Le Monde: Egypt, mired in an economic crisis, sells its lands and infrastructure to the UAE and Saudi Arabia Le Monde: Egypt, mired in an economic crisis, sells its lands and infrastructure to the UAE and Saudi Arabia

Le Monde: Egypt, mired in an economic crisis, sells its lands and infrastructure to the UAE and Saudi Arabia

Le Monde: Egypt, mired in an economic crisis, sells its lands and infrastructure to the UAE and Saudi Arabia

Paris -  Under the headline: “Egypt, mired in an economic crisis, sells its lands and infrastructure to the Gulf states,” the French newspaper “Le Monde” said that Egypt, burdened with debt, has sold assets in the fields of tourism, agriculture, and ports to the United Arab Emirates and the Kingdom of Saudi Arabia over a period of ten years.

The French newspaper added that while Egypt faces a stark shortage of foreign currencies, the United Arab Emirates is preparing to pump $35 billion into the country within two months. Most of the funds are allocated to the development of the Ras El Hekma region, located in northwestern Egypt, which covers an area of ​​170 million square meters and extends about 50 kilometers of white sand beaches.

A breath of air for Sisi

Behind this acquisition is the UAE sovereign wealth fund Holding Company (ADQ), which is headed by Sheikh Tahnoun bin Zayed, brother of President Mohammed bin Zayed Al Nahyan. This company, which will manage the project, wants to make Ras El Hekma “one of the largest new cities developed by a private consortium” by turning it into a luxury tourist destination, along with a financial center and a free zone, Le Monde explains, noting that this has been announced. The agreement, which is unprecedented in the history of Egypt, according to its Prime Minister Mostafa Kamal Madbouly, last February 23, from the New Administrative Capital, which is another huge project in which the UAE has invested greatly.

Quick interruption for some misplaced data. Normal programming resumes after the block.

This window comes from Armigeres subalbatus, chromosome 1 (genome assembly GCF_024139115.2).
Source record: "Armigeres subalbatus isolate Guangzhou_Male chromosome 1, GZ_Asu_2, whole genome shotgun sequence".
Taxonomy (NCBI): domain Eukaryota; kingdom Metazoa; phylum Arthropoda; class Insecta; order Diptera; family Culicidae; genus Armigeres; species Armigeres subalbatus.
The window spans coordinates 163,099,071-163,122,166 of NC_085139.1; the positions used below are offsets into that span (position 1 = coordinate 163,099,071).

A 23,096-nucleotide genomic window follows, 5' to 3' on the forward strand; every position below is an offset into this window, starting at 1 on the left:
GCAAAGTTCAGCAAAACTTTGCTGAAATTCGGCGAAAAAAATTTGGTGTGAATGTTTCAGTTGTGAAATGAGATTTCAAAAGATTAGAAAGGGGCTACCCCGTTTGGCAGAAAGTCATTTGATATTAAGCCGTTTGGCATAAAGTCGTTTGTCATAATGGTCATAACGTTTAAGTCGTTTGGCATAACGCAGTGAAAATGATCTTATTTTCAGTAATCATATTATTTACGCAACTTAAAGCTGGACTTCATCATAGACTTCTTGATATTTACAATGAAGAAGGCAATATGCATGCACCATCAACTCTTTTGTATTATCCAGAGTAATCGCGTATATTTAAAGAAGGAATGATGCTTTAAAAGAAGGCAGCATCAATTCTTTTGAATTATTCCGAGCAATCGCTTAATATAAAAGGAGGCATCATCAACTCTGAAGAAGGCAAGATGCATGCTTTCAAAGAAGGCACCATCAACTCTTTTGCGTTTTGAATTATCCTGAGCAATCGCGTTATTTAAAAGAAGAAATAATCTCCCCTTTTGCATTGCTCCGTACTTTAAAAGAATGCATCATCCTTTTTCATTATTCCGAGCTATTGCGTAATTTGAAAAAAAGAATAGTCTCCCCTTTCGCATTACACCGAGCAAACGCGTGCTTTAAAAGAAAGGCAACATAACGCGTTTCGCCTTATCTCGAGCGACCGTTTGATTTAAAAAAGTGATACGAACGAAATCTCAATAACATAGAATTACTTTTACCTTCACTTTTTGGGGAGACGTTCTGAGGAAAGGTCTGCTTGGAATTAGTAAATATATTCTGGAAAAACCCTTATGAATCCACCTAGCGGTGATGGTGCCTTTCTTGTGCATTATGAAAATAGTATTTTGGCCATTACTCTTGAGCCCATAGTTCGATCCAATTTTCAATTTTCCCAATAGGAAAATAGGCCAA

The Ras Al-Hikma agreement comes as part of a series of investments made by Abu Dhabi and Riyadh over the past ten years, to save the Egyptian economy

The French newspaper went on to say that at a time when Cairo is drowning in debt estimated at more than $160 billion and facing the worst liquidity crisis in decades - exacerbated by turmoil in the Red Sea and dwindling Suez Canal revenues - these huge investments constitute a breath of fresh air for the Egyptian regime.

“An unexpected rescue”